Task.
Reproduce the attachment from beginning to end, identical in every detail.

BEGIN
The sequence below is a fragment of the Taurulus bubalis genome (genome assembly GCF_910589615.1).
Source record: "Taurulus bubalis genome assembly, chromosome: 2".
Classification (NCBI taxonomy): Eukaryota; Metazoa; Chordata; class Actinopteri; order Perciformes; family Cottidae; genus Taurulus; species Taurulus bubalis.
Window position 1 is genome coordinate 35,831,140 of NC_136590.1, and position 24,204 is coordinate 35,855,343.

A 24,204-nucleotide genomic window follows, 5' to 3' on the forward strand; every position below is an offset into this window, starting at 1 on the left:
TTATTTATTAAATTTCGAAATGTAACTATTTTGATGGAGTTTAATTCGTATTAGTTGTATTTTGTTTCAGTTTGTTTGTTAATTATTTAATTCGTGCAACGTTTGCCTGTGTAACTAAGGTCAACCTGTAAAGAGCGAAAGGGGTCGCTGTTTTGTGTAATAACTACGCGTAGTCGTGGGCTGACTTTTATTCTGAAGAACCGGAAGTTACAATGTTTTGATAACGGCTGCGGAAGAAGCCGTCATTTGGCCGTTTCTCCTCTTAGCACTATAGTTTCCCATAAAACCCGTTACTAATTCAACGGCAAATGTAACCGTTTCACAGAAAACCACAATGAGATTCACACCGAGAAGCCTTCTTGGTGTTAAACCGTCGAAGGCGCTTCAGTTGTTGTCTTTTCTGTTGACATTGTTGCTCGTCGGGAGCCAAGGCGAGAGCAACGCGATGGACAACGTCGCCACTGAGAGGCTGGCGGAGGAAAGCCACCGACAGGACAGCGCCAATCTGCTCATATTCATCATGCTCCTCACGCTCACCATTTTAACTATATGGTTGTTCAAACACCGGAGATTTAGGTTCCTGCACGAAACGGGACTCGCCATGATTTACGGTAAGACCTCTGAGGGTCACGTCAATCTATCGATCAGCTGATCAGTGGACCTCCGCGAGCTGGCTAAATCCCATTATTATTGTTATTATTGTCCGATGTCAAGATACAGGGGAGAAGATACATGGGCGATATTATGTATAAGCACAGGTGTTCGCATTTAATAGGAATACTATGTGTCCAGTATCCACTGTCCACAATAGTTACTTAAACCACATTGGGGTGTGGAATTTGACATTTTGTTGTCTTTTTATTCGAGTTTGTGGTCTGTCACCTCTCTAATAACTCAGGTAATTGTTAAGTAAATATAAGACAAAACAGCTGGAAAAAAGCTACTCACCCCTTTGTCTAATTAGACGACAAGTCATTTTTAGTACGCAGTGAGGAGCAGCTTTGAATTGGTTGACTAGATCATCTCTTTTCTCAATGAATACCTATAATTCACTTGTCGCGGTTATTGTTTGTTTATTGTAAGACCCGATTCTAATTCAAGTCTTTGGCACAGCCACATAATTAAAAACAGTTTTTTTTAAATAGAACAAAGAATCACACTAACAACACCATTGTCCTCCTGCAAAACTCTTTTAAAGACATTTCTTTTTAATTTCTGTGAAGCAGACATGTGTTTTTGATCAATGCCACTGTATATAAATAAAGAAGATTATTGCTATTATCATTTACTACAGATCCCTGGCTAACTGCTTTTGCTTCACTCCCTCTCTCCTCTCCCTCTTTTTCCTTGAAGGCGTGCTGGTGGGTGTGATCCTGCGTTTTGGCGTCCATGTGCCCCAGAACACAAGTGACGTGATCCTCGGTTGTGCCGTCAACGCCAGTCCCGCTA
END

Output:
The sequence below is a fragment of the Taurulus bubalis genome (genome assembly GCF_910589615.1).
Source record: "Taurulus bubalis genome assembly, chromosome: 2".
Classification (NCBI taxonomy): Eukaryota; Metazoa; Chordata; class Actinopteri; order Perciformes; family Cottidae; genus Taurulus; species Taurulus bubalis.
Window position 1 is genome coordinate 35,831,140 of NC_136590.1, and position 24,204 is coordinate 35,855,343.

A 24,204-nucleotide genomic window follows, 5' to 3' on the forward strand; every position below is an offset into this window, starting at 1 on the left:
TTATTTATTAAATTTCGAAATGTAACTATTTTGATGGAGTTTAATTCGTATTAGTTGTATTTTGTTTCAGTTTGTTTGTTAATTATTTAATTCGTGCAACGTTTGCCTGTGTAACTAAGGTCAACCTGTAAAGAGCGAAAGGGGTCGCTGTTTTGTGTAATAACTACGCGTAGTCGTGGGCTGACTTTTATTCTGAAGAACCGGAAGTTACAATGTTTTGATAACGGCTGCGGAAGAAGCCGTCATTTGGCCGTTTCTCCTCTTAGCACTATAGTTTCCCATAAAACCCGTTACTAATTCAACGGCAAATGTAACCGTTTCACAGAAAACCACAATGAGATTCACACCGAGAAGCCTTCTTGGTGTTAAACCGTCGAAGGCGCTTCAGTTGTTGTCTTTTCTGTTGACATTGTTGCTCGTCGGGAGCCAAGGCGAGAGCAACGCGATGGACAACGTCGCCACTGAGAGGCTGGCGGAGGAAAGCCACCGACAGGACAGCGCCAATCTGCTCATATTCATCATGCTCCTCACGCTCACCATTTTAACTATATGGTTGTTCAAACACCGGAGATTTAGGTTCCTGCACGAAACGGGACTCGCCATGATTTACGGTAAGACCTCTGAGGGTCACGTCAATCTATCGATCAGCTGATCAGTGGACCTCCGCGAGCTGGCTAAATCCCATTATTATTGTTATTATTGTCCGATGTCAAGATACAGGGGAGAAGATACATGGGCGATATTATGTATAAGCACAGGTGTTCGCATTTAATAGGAATACTATGTGTCCAGTATCCACTGTCCACAATAGTTACTTAAACCACATTGGGGTGTGGAATTTGACATTTTGTTGTCTTTTTATTCGAGTTTGTGGTCTGTCACCTCTCTAATAACTCAGGTAATTGTTAAGTAAATATAAGACAAAACAGCTGGAAAAAAGCTACTCACCCCTTTGTCTAATTAGACGACAAGTCATTTTTAGTACGCAGTGAGGAGCAGCTTTGAATTGGTTGACTAGATCATCTCTTTTCTCAATGAATACCTATAATTCACTTGTCGCGGTTATTGTTTGTTTATTGTAAGACCCGATTCTAATTCAAGTCTTTGGCACAGCCACATAATTAAAAACAGTTTTTTTTAAATAGAACAAAGAATCACACTAACAACACCATTGTCCTCCTGCAAAACTCTTTTAAAGACATTTCTTTTTAATTTCTGTGAAGCAGACATGTGTTTTTGATCAATGCCACTGTATATAAATAAAGAAGATTATTGCTATTATCATTTACTACAGATCCCTGGCTAACTGCTTTTGCTTCACTCCCTCTCTCCTCTCCCTCTTTTTCCTTGAAGGCGTGCTGGTGGGTGTGATCCTGCGTTTTGGCGTCCATGTGCCCCAGAACACAAGTGACGTGATCCTCGGTTGTGCCGTCAACGCCAGTCCCGCTA